»Step 2: Build the abstract

Writing an abstract for a CFP has been known to invoke writer’s block. To get around that obstacle, rather than diving right into what you will cover, start by describing the problem you thought of when choosing your topic. An engaging abstract presents the problem and briefly describes the solution. Answer these questions:

  • What problem do you have right now? How big is that problem in relation to your system, company, or industry?
  • What helps you solve that problem?
  • Are there tools or solutions that you’ll show to help solve the problem?

For example, consider the following abstract for a talk on secrets management:

You just wrote some configuration for a pipeline and ran it for the first time — only to realize it prints out a database password in the logs! In a panic, you message your security and database team and request to rotate the password. However, you realize that you don’t know which applications use the password and how the rotation will impact other teams. Can you make this easier in the future? What problem do you have right now?
In this session, you’ll learn how to use a secrets manager to store and manage passwords, credentials, and certificates. A secrets manager provides one place to retrieve and audit secrets, allowing any authorized application to get a new secret on-demand. What helps you solve that problem?
Throughout the session, you will set up an application to retrieve secrets from HashiCorp Vault and automatically update the application upon rotation. Are there tools or solutions that you’ll show to help solve the problem?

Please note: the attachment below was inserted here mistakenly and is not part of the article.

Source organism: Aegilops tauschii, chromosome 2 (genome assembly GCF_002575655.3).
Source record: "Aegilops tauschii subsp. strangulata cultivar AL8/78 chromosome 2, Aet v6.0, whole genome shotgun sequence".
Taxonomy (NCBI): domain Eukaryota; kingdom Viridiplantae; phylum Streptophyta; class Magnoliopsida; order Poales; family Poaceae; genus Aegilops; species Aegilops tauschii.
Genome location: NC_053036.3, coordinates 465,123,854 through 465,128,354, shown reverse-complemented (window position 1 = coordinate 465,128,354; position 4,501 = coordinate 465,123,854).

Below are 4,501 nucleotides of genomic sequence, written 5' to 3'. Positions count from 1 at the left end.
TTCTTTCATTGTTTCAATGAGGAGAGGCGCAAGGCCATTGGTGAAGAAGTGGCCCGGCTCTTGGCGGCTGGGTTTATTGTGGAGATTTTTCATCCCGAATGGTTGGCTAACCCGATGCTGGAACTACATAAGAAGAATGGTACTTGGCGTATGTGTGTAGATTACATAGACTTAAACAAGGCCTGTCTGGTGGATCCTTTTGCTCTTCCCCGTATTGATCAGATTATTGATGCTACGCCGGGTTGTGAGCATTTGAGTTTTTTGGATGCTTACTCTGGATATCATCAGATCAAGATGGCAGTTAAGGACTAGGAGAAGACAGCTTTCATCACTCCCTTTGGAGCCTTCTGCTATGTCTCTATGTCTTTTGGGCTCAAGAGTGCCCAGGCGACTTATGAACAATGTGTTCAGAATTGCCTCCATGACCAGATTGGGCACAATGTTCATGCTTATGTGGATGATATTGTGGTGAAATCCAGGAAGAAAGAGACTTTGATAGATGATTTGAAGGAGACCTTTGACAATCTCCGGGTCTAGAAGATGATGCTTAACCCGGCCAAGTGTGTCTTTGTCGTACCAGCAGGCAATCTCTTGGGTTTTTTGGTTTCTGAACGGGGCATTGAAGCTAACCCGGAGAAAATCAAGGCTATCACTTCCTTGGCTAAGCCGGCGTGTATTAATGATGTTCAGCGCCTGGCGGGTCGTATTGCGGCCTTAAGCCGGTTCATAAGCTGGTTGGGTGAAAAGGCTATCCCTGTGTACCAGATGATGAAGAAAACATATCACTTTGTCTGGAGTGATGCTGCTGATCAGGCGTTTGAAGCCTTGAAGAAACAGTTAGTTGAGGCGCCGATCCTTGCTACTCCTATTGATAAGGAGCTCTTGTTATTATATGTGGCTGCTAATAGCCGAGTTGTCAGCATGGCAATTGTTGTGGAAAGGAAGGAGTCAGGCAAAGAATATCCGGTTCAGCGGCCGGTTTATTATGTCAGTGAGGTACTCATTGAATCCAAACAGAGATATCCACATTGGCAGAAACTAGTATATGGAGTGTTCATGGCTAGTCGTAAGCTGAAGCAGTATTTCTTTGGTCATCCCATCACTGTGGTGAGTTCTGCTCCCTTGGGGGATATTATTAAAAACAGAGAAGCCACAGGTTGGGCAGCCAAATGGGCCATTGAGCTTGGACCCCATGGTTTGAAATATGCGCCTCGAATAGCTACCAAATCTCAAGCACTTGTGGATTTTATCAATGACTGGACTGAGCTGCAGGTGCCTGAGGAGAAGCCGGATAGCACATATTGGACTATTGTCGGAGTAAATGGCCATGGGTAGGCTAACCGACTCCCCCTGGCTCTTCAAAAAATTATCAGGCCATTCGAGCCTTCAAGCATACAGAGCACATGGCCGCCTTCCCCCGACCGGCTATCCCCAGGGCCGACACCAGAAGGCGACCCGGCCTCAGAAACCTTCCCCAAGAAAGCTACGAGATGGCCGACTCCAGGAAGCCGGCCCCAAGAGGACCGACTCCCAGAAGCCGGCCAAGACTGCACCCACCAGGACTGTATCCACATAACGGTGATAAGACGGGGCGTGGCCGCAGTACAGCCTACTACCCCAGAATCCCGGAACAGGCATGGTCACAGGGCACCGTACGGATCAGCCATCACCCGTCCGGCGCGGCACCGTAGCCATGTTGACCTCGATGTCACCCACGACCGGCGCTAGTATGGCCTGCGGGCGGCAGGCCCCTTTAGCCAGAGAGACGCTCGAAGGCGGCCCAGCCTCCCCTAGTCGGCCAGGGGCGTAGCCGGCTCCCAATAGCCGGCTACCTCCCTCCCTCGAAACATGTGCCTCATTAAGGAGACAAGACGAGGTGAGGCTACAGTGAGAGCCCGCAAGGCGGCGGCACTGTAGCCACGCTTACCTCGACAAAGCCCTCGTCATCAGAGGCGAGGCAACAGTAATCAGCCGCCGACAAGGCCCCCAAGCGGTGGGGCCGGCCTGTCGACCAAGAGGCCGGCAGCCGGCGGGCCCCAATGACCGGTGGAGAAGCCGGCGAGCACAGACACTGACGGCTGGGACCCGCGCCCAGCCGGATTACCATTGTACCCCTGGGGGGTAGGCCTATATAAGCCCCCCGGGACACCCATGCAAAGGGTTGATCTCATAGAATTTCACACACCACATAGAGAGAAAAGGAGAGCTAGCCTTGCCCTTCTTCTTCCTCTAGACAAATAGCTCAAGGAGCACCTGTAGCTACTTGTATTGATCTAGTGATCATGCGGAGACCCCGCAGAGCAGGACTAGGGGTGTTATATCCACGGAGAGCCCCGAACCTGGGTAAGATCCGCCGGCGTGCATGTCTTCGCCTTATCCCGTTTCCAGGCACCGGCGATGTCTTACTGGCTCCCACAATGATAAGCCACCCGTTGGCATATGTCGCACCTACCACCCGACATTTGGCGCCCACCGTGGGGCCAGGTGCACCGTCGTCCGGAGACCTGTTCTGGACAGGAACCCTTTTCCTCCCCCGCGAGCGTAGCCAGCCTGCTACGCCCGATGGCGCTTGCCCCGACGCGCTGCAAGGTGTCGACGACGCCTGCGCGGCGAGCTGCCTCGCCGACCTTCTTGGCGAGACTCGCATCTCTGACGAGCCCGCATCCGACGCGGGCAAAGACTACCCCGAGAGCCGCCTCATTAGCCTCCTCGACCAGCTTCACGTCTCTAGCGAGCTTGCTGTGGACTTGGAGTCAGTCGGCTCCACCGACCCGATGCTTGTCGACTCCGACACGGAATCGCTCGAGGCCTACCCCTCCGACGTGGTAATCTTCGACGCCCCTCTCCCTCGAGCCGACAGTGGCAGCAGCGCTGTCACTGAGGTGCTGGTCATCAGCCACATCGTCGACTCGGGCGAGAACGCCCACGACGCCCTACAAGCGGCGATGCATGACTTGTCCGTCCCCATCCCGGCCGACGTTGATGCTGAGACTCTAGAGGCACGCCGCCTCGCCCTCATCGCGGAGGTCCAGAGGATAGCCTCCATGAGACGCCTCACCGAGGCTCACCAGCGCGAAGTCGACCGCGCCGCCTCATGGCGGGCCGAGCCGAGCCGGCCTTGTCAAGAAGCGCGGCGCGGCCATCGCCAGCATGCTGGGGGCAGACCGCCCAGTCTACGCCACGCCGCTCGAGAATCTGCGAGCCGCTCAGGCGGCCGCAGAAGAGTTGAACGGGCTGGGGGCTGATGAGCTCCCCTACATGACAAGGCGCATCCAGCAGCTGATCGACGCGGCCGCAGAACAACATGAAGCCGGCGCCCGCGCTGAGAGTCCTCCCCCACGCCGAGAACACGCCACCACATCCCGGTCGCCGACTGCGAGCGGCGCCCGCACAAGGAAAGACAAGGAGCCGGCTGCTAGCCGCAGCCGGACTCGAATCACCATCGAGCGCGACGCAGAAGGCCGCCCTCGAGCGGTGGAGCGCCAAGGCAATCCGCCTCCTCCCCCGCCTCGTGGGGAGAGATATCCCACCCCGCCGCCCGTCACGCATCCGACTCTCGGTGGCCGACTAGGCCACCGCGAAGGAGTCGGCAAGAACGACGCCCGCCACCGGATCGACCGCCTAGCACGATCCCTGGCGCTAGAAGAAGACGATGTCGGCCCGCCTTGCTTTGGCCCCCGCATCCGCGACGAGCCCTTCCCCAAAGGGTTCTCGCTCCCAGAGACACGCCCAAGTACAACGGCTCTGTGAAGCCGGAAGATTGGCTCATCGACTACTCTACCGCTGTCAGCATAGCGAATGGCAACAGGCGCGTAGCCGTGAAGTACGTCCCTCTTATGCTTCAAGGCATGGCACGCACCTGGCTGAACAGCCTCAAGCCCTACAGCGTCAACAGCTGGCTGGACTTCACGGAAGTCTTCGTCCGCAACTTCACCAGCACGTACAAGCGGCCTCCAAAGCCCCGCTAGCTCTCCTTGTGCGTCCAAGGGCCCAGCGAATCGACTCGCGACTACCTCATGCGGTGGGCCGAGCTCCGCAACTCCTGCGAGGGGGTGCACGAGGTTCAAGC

In general, avoid making sales pitches in your proposal unless the conference asks you to outline the benefits of a specific solution. Conference attendees often want to understand how a solution may solve their problem with some considerations on the patterns and practices of using a specific technology.

Some CFPs include specific requirements on the format and length of abstracts. If the description does not contain much information on format, try to use active voice and a first-person perspective (“I/we/you”). This adds energy and speaks directly to the conference attendee.

»Step 3: Create a title

A good title for a talk catches a potential attendee’s attention and gives just enough information to communicate its relevance. Writing a creative, interesting title that quickly communicates the topic of your talk may seem like an impossible task, but by leaving this for last you’ll already have a summary to work with and maybe even some ideas on a creative analogy or metaphor to use. Start with one or two ideas and share them with a trusted advisor — you’ll have a great talk title in no time.

As a general rule, try to keep your title to approximately 50 characters. Shorter titles make it easier for conference attendees to quickly review the title and decide if they’re interested in listening. My example session could have a titles like:

  • Protect your secrets with secrets management
  • Develop faster by rotating your secrets

Avoid misleading clickbait titles.

»Step 4: Get feedback

Before you submit your proposal to the conference, have a friend review the abstract. Ask them to look for grammatical and spelling errors and check for technical accuracy. You want your reviewers to say, “Yes, I’d attend this talk!”

Some conferences offer CFP submission help. If you have any questions or want additional review, reach out to the conference organizers, most often they’ll be happy to advise you.